Author: Mina

As non-corporeal xenobiologists, we are trained in riding corporeal forms. The forms we ride are oblivious to our observation from the inside out. I was specialised in hominins.

Our training insists that we change host regularly which, on a spaceship with a crew of 237, is easily done. But I found myself riding Clara Fernandez more and more. She was so full of emotions. Her joy in and enthusiasm for her limited and short life fascinated me. Her intellect was above average for hominins, but it was her instinctive grasp of social cues and ties that I was studying.

As part of a gestalt species where no one is truly separate and communication merely a thought away, I was intrigued by the separateness of Clara from others of her kind. Communication seemed limited and complex, yet I had the feeling Clara navigated such turbulent and turbid waters well for one of her species.

We were also warned about becoming too attached to our subjects of observation. It was my, perhaps misplaced, fondness for Clara and her shipmates that led to my being trapped.

Clara worked in engineering, so she was one of those battling the engine core meltdown caused by some stray anti-matter. Without me riding and shielding her fragile organic form, no one would have survived the radiation long enough for the ship to be saved from destruction. I could not leave, not feeling Clara’s passionate determination to save her ship and crew. We did save them, but I still felt the moment she ceased.

As I felt her spirit leaving her body, I tried to leave as well but found myself unable to detach. We are repeatedly warned of this risk if we ride the same form too often and too long. And we should never be present at the point of cessation.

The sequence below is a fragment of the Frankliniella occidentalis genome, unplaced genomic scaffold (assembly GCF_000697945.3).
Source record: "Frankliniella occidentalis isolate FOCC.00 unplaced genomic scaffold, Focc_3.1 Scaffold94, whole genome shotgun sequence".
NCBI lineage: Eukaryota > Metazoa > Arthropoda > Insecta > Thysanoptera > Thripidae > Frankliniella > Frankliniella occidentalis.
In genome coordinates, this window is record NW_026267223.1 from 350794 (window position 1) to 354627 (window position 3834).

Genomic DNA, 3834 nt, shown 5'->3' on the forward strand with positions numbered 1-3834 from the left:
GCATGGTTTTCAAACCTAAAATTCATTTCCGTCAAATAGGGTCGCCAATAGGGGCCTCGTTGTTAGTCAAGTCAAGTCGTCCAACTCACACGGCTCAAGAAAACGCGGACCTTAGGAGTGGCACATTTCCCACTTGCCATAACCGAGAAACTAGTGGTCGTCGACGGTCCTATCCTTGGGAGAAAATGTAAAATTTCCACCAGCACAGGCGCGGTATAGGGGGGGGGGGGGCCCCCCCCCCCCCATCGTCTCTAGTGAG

I cannot adequately describe the searing panic. Or the quiet desperation that set in with time. The others contact me for regular updates. I am still valued as a homininologist, one that can now report more accurately on separateness. They ride me.

I do not know how humans cope with this crushing aloneness. I am no longer part of the flowing symphony of my kind. I am a jarring note in a song I do not know the words to. A song sung in a dark and cold theatre by a species I barely comprehend.

I have had to battle with pain – this body was damaged when we saved the ship. I dislike waste evacuation intensely. Perspiration is most uncomfortable. Thirst and hunger are disturbing, but I am discovering that the consumption of solids and fluids can be pleasant. I have experimented with inebriation. I do not think I am ready to attempt copulation – it seems distasteful, although I have observed hominins derive great pleasure from this pastime. Sleep is an alarming moment of non-being; only the prospect of cessation is more frightening.

I cannot understand or feel the joy Clara had for this life. It has become a little easier since I found a friend. The doctor who repaired this body seems to partially understand what occurred. He told me months later that my suddenly different brainwaves and personality made him question his scientific certainties. He seems more intrigued than afraid and I have been able to explain in part why Clara is now other.

We meet twice a week for tea and discussion. It feels comforting. I am still like a lost child, naked and shivering in an abyss, but I am beginning to understand the value of warmth and companionship in this narrow and terrifying existence.